An entire function whose integral is bounded is identically zero

Suppose $f$ has a power series at $0$ that converges in all of $\mathbb{C}$ and $$\int_{\mathbb{C}} |f(x+iy)|dxdy$$

Converges. Prove $f$ is identically zero. I don’t know Liouville’s theorem or any integral formulas yet, so I’m a bit stuck on this one.

A hint is given: “Use polar coordinates to show $f(0)=0$”

Edit: I am open to any suggestions, even those which use Liouville or Cauchy etc

• Why $f(0) = 0$ makes things any easier? – xyzzyz Jan 29 '18 at 0:03
• You probably need to tell us what you do know. – user99914 Jan 29 '18 at 0:07
• @JohnMa I know about analytic functions and their properties but haven’t gotten to the derivative yet. I also welcome more advanced methods if it’s still comprehensible to someone with my knowledge.. for reference I’m using Marshall’s book drive.google.com/open?id=1_VQoQJgoow_nG5avmhdDhvBvVWEJirth and this is exercise $12$ in chapter 2 – mysatellite Jan 29 '18 at 0:13
• You're going to have to use something from complex analysis; the statement doesn't hold without the assumption that $f$ is entire. Are you familiar with the maximum modulus principle? – anomaly Jan 29 '18 at 2:57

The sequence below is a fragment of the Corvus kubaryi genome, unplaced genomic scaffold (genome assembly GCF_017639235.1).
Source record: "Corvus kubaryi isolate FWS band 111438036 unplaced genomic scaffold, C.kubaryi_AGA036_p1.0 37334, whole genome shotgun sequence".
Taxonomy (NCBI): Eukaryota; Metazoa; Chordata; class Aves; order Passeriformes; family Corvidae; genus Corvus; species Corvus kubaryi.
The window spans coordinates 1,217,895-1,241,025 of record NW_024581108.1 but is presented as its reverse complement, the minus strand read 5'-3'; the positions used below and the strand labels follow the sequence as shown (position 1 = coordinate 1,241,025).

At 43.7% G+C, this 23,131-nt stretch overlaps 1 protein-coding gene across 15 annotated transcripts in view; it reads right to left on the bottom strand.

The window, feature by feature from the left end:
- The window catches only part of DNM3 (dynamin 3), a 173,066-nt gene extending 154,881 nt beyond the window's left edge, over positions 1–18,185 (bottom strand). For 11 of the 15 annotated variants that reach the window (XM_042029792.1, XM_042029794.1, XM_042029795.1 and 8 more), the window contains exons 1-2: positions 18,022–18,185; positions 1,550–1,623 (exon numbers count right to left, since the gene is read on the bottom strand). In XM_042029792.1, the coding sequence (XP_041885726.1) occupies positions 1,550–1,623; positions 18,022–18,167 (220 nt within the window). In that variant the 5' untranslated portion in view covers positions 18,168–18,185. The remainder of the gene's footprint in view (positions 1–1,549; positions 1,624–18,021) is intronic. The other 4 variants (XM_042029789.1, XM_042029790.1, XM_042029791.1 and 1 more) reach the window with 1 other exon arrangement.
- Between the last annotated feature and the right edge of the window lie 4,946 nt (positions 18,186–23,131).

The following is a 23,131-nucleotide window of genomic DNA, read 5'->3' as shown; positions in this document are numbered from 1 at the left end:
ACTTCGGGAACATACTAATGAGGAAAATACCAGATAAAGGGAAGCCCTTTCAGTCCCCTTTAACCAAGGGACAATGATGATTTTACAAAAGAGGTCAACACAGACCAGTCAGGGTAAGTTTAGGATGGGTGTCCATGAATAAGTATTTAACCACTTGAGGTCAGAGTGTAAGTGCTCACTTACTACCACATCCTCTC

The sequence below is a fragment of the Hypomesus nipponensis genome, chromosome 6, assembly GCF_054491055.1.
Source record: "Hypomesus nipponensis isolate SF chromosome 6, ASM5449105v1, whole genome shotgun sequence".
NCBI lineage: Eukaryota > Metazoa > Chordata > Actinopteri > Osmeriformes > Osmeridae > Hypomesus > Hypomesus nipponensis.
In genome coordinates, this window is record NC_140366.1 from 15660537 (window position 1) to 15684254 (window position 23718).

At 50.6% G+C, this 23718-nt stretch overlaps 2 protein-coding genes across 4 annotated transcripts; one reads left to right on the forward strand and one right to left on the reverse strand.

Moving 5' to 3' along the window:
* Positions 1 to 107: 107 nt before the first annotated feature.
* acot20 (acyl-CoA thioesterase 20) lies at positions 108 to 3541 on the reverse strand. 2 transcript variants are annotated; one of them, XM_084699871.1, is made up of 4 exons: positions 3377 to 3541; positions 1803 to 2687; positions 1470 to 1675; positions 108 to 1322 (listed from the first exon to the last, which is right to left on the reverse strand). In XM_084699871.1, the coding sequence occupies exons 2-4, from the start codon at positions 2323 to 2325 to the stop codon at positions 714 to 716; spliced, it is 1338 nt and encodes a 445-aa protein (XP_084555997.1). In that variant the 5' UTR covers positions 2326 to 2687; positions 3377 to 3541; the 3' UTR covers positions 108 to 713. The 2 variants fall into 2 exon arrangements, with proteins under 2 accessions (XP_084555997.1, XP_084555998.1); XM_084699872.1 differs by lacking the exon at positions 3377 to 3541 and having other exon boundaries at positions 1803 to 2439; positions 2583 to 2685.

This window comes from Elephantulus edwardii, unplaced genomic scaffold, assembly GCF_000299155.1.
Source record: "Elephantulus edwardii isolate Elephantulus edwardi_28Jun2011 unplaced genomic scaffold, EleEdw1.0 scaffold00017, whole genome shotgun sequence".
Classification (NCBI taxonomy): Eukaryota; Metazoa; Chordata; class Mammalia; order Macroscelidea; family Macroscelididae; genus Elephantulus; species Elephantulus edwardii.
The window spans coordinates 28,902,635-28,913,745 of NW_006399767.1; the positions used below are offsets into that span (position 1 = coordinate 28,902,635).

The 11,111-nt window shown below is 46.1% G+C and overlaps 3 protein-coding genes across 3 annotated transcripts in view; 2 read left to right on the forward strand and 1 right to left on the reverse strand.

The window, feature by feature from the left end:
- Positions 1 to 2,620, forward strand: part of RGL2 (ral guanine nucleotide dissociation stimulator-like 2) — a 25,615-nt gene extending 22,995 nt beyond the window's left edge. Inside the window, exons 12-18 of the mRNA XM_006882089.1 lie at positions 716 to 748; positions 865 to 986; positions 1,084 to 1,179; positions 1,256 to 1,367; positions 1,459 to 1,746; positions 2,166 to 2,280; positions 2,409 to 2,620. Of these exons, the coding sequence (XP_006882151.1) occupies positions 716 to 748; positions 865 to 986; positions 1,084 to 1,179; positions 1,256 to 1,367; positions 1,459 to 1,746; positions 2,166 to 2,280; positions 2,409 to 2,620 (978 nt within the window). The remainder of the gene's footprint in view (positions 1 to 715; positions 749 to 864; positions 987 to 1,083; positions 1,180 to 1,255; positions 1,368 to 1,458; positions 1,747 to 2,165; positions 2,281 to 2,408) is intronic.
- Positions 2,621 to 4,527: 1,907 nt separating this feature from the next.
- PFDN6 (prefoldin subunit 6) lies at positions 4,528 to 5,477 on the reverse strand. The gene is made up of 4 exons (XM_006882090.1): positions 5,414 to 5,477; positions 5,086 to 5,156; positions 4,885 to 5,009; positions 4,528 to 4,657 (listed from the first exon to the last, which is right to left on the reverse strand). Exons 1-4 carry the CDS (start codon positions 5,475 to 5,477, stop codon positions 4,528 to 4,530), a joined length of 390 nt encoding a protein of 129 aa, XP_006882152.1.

• @anomaly Yes I know – mysatellite Jan 29 '18 at 3:00

Let $f(z)=\sum_0 ^{\infty} a_n z^{n}$ be the power series expansion. Write $z=re^{i\theta}$ and integrate with respect to $\theta$ from 0 to $2\pi$. Integrating term by term is permitted because of uniform convergence. You get $2\pi a_0= \int_0 ^{2\pi} f(re^{i\theta}) d\theta$. Note that $a_0 =f(0)$. Multiply both sides by r and integrate w.r.t. r. from 0 to some number R. Using the standard fact that $r dr d\theta =dxdy$ you will see that $|(\int_0 R rdr) 2\pi f(0)|$ is bounded by the given double integral. Hence $R^{2} |f(0)|$ has a bound independent of R. This implies $f(0)=0$. Now apply the result to $f(z+a)$ in place of f to conclude that $f(z+a)$ vanishes at 0 which means $f(a)=0$ for any a.